LONDON (Reuters) - An Australian DJ who hoaxed a London hospital treating Prince William’s wife Kate made an emotional apology on Friday to the family of the nurse who killed herself days after she answered the prank call.
Indian-born Jacintha Saldanha, 46, was found hanging in December 2012, three days after she answered the call from DJs Mel Greig and Michael Christian in which they had pretended to be Queen Elizabeth and William’s father, Prince Charles.
Saldanha put the call through to another nurse who disclosed details of Kate’s condition during treatment for acute morning sickness she was suffering in the early stages of pregnancy with son Prince George, leading to headlines around the world.
At the inquest into her death, Coroner Fiona Wilcox said the hoax was “clearly pressing on her mind” when Saldanha stunned family, friends and colleagues by committing suicide in her hospital lodgings.
Greig voluntarily flew over from Australia to attend the inquest at London’s Royal Courts of Justice, and the coroner allowed her to make a statement after the court ruled Saldanha took her own life.
“I am so deeply sorry for your loss. I have wanted to say this to you for so long,” a tearful Greig said directly to Saldanha’s husband and two children.
“This tragedy is always going to stay with me,” she added, weeping as she returned to her seat near the family.
The hoax call was made to the Edward VII hospital at about 5:30 a.m. London time when Saldanha, in her role as night sister, was the most senior figure in the hospital and so dealt with any external calls.
It was followed by four more calls from the 2Day FM station seeking permission to broadcast it, which Wilcox said were almost certainly also answered by Saldanha.
“If Miss Saldanha did take those calls I find it inconceivable that she would have consented ... to its broadcast,” she said.
The two-day inquest heard Saldanha sent emails to colleagues and senior managers in which she repeatedly apologized and blamed herself for the incident. Hospital protocol was that she should have hung up, even if the queen herself had phoned, to verify the caller’s identity.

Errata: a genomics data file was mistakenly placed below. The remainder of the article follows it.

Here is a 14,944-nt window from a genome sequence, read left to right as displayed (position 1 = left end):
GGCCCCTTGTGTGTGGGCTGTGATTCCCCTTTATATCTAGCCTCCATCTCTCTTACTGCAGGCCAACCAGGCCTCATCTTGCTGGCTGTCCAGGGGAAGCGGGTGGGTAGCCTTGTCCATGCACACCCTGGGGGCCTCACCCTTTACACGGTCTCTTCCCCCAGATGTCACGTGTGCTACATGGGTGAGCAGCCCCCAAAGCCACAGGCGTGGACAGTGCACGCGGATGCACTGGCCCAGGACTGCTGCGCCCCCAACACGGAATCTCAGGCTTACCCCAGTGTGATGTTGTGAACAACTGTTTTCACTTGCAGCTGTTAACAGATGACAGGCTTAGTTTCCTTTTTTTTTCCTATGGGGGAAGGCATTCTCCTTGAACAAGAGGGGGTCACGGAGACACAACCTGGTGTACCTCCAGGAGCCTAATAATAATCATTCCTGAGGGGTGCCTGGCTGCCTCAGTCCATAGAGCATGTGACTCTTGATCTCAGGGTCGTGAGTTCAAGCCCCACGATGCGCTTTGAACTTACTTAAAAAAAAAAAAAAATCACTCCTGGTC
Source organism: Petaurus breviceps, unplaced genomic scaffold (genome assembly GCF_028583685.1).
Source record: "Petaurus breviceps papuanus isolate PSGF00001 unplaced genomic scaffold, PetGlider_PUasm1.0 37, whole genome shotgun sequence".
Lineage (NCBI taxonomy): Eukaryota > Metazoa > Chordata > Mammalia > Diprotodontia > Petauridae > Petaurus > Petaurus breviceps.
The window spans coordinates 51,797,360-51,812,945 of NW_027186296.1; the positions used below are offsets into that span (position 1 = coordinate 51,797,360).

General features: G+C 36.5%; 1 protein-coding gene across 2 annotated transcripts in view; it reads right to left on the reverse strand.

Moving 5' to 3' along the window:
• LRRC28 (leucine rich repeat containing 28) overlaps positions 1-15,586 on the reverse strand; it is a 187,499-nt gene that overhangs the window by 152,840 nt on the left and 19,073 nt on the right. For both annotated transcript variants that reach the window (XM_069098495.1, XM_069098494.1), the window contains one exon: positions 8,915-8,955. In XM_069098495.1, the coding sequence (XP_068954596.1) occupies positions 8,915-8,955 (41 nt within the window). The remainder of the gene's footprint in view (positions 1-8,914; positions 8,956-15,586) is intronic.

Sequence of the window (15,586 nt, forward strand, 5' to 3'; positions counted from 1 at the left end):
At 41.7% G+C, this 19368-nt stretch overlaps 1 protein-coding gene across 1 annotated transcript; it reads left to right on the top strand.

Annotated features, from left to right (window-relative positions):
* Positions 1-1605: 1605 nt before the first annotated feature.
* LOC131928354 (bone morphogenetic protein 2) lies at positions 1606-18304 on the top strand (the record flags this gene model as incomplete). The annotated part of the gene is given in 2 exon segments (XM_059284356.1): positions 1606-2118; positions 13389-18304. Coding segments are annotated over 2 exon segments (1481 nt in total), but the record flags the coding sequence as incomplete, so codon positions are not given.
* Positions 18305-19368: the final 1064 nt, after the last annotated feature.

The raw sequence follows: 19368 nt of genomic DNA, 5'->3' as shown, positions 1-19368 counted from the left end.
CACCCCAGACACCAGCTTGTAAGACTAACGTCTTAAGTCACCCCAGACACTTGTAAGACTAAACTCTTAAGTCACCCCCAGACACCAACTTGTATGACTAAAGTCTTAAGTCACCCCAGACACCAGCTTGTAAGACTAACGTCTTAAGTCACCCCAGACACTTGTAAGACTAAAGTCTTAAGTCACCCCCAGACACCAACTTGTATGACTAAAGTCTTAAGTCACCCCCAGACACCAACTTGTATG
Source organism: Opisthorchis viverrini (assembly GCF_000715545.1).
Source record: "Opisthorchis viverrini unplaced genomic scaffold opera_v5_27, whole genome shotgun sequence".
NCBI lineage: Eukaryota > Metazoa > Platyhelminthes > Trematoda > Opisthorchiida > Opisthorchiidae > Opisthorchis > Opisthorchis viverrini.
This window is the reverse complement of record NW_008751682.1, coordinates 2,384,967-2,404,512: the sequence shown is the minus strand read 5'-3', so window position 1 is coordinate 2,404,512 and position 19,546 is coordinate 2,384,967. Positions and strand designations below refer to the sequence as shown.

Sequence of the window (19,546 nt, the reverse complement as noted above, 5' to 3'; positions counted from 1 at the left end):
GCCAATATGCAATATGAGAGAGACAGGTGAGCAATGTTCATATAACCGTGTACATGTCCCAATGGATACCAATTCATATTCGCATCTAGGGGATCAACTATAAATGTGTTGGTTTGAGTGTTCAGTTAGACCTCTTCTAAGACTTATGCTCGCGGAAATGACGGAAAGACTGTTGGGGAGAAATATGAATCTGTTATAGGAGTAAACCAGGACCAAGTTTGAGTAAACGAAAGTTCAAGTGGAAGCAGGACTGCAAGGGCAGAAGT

“I don’t know how to face the bosses tomorrow,” she wrote in one email to another night sister which was read to the court. “I feel so ashamed of myself.”
The day before the prank call, Saldanha had also learned that a grievance, taken out against her by a junior nurse she had been mentoring over accusations of bullying, had not been upheld.
However, Saldanha’s husband of 19 years, Benedict Barboza, said on Thursday his wife had been her usual happy, bubbly self before the incident. He said she was not suffering from stress and had no history of depression.
“The hoax call was clearly pressing upon her mind as were the difficulties she had experienced with her colleague,” said Coroner Wilcox. The hospital said there was no question of disciplinary action and Wilcox accepted the support given to Saldanha by the hospital had been appropriate.
She said her suicide had come as a “complete and total surprise” to all and said her ruling could not apportion any criminal or civil liability. Last year, British prosecutors said the two DJs would face no criminal charges over the death.
“To fellow announcers and DJs, I urge you to speak up if don’t feel comfortable and to consider the feelings of others when trying to make a joke,” Greig said in her court statement. “The joke should always be on us, the DJs.”
The inquest was held just days after it was announced that William and Kate, the Duke and Duchess of Cambridge, are expecting their second child, with the duchess once again suffering acute morning sickness.
“We would like to thank the Duke and Duchess of Cambridge who publicly and privately have supported the family and always been of concern for their welfare,” British lawmaker Keith Vaz, who has been representing the family, told reporters.
“These despicable and cruel actions, this hoax, has changed (the family‘s) lives forever.”
Editing by Alison Williams